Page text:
John Edgar Hoover (1895 – 1972) [Director of the FBI, 1935-72]:
Communism, in reality, is not a political party.
It is [an] evil and malignant way of life.
It reveals a condition akin to [a] disease that spreads like an epidemic.
And like an epidemic, a quarantine is necessary to keep it from infecting this nation.
Stanley Nelson (1951):
245 of the 290 COINTELPRO actions [84%] were against the Black Panthers.
One of the mandates was do not make this program public: do not tell anybody that it exists.
(Black Panthers: Vanguard Of Revolution, 2015)
The program was successfully kept secret until 1971, when the Citizens' Commission to Investigate the FBI burgled an FBI field office in Media, Pennsylvania, took several dossiers, and exposed the program by passing this material to news agencies.
Many news organizations initially refused to publish the information.
(23 March 2017)
Pat Robertson (1930):
… Islam is not a religion.
It is a worldwide political movement meant on domination of the world.
(MediaMatters for America, 12 June 2007)
Michael Flynn (1958) [25th National Security Advisor, January-February 2017):
[Islam is] like a malignant cancer …
It has metastasised.
(Politicususa, 19 November 2016)
Pauline Hanson (1954):
Islam is a disease; we need to vaccinate ourselves against that.
Adolf Hitler (1889 – 1945):
The Jew is a global plague.
(Mein Kampf, 1925)
(Michael Sandel, Justice: Free To Choose, February 2011)
(Michael Sandel, Justice: What's A Fair Start?, February 2011)
John Rawls (1921 – 2002):
Those who have been favored by nature, whoever they are, may gain from their good fortune, only on terms that improve the situation of those who have lost out.
Margaret Thatcher (1925 – 2013):
There is no such thing as society.
There are individual men and women, and there are families. …
It's our duty to look after ourselves and then, also to look after our neighbour.
[There] is no such thing as an entitlement unless someone has first met an obligation.
Ayn Rand (1905 – 1982):
There is no such entity as the tribe or the public.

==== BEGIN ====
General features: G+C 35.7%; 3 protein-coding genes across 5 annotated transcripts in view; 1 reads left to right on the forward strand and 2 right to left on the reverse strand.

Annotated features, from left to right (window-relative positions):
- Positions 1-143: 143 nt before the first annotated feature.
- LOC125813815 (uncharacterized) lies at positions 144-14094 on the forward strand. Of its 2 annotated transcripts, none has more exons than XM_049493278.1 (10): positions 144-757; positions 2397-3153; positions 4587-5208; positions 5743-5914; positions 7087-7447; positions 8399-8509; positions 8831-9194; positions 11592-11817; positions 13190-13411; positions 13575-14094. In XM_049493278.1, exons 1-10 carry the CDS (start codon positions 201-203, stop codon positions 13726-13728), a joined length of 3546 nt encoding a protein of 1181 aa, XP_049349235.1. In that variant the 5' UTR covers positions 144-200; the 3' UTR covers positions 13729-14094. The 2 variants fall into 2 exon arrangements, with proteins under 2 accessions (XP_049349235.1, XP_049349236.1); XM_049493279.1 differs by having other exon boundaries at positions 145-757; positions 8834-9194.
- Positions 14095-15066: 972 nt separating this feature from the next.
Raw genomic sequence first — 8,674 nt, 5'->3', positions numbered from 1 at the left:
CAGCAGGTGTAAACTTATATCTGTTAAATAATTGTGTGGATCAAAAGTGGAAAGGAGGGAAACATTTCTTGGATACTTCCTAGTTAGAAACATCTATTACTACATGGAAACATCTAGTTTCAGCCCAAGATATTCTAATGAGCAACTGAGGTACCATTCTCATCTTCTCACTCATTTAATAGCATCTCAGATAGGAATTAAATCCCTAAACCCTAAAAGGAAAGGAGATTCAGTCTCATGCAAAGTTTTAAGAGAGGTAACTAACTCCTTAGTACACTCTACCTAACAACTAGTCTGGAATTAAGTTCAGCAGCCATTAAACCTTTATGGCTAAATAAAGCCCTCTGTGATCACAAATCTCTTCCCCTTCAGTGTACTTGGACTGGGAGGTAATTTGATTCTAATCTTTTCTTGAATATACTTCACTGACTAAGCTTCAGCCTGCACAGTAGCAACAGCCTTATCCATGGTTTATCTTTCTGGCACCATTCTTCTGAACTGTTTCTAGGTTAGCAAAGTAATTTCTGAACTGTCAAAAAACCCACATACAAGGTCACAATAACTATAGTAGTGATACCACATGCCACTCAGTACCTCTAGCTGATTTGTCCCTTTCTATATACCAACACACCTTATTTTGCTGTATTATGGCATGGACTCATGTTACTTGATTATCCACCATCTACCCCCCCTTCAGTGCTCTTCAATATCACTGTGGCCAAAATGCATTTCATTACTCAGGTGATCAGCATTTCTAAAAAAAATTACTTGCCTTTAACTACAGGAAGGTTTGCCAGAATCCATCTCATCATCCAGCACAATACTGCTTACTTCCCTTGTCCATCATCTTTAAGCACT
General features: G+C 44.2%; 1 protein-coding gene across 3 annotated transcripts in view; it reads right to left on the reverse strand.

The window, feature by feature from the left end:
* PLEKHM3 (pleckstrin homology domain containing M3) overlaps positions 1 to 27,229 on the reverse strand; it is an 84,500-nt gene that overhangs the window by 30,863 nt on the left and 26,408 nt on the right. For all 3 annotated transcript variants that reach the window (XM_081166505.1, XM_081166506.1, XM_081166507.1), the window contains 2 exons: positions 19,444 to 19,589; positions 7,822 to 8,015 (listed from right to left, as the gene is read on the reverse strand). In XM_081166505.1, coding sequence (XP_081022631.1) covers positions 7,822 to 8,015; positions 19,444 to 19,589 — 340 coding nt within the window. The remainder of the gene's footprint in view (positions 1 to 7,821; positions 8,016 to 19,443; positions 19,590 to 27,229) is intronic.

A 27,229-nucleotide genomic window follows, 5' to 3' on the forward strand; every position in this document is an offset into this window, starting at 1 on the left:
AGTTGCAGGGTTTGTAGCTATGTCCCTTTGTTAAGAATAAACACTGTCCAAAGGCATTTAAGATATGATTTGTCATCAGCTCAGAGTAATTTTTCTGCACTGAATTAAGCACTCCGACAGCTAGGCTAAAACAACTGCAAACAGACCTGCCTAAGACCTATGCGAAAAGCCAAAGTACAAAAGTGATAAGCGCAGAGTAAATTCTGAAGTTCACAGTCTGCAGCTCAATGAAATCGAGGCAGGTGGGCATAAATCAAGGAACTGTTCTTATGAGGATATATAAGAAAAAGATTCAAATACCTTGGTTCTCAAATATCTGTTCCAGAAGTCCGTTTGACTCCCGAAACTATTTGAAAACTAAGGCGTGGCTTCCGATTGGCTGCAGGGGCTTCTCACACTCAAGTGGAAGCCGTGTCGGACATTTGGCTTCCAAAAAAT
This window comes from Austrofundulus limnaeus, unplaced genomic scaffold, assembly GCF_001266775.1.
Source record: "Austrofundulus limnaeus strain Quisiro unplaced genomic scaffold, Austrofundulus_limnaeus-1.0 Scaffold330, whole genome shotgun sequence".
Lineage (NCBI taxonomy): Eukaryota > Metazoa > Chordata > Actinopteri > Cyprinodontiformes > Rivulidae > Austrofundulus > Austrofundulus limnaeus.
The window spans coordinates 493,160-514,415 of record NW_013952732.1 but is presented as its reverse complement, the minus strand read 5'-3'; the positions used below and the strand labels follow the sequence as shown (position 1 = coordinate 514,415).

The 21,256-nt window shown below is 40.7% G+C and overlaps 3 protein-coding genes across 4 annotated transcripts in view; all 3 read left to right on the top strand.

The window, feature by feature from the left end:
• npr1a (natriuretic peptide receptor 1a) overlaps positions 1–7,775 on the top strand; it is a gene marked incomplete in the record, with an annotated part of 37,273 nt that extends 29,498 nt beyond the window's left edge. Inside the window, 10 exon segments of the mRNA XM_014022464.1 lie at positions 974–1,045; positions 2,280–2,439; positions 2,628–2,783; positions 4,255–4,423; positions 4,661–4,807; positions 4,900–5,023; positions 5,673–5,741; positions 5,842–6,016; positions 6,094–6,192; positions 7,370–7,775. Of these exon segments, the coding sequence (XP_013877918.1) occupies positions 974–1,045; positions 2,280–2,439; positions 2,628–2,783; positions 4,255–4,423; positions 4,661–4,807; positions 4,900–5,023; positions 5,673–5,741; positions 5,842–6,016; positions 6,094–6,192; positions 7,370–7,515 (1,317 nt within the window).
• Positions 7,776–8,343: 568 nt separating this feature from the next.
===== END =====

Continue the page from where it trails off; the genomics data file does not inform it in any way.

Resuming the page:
The tribe, or society, is only a number of individual men.
Nothing can be good for the tribe as such.
Good and value pertain only to … an individual living organism, not to a disembodied aggregate of relationships.
Alexis de Tocqueville (1805 – 59):
When all the members of a community are independent of, or indifferent to, each other, the cooperation of each of them can only be obtained by paying for it; this infinitely multiplies the purposes to which wealth may be applied, and increases its value. …
Men are no longer bound together by ideas, but by interests; and it would seem as if human opinions were reduced to a sort of intellectual dust, scattered on every side, unable to collect, unable to cohere.
(Democracy in America, 1835-40, Bantam, 2011, pp 461 & 516)
Thomas Paine (1737 – 1809):
[Government,] even in its best state, is but a necessary evil …
(Common Sense, 1776)
Ronald Reagan (1911 – 2004):
Government is not the solution …
Government is the problem. …
I continue to look to the Scriptures … for fulfilment and for guidance.
Indeed, it is an incontrovertible fact, that all the complex and horrendous questions confronting us at home, and worldwide, have their answer in that single Book. …
Edmund Burke (1729 – 97):
To … love the little platoon we belong to, in society, is the first principle (the germ as it were) of public affections.
It is the first link in the series by which we proceed towards a love
- to our country, and
- to mankind.
Ralph Emerson (1803 – 82):
Do not tell me, as a good man did to-day, of my obligation to put all poor men in good situations.
Are they my poor?
I tell thee, thou foolish philanthropist, that I grudge the dollar, the dime, the cent, I give to such men as do not belong to me and to whom I do not belong.
(Self-Reliance, Essays: First Series, 1841)
Alexis de Tocqueville (1805 – 59):
It is both necessary and desirable that the government of a democratic people should be active and powerful.
[Our] object should not be to render it weak or indolent, but solely to prevent it from abusing its aptitude and its strength.
(Democracy in America, 1835, p 867)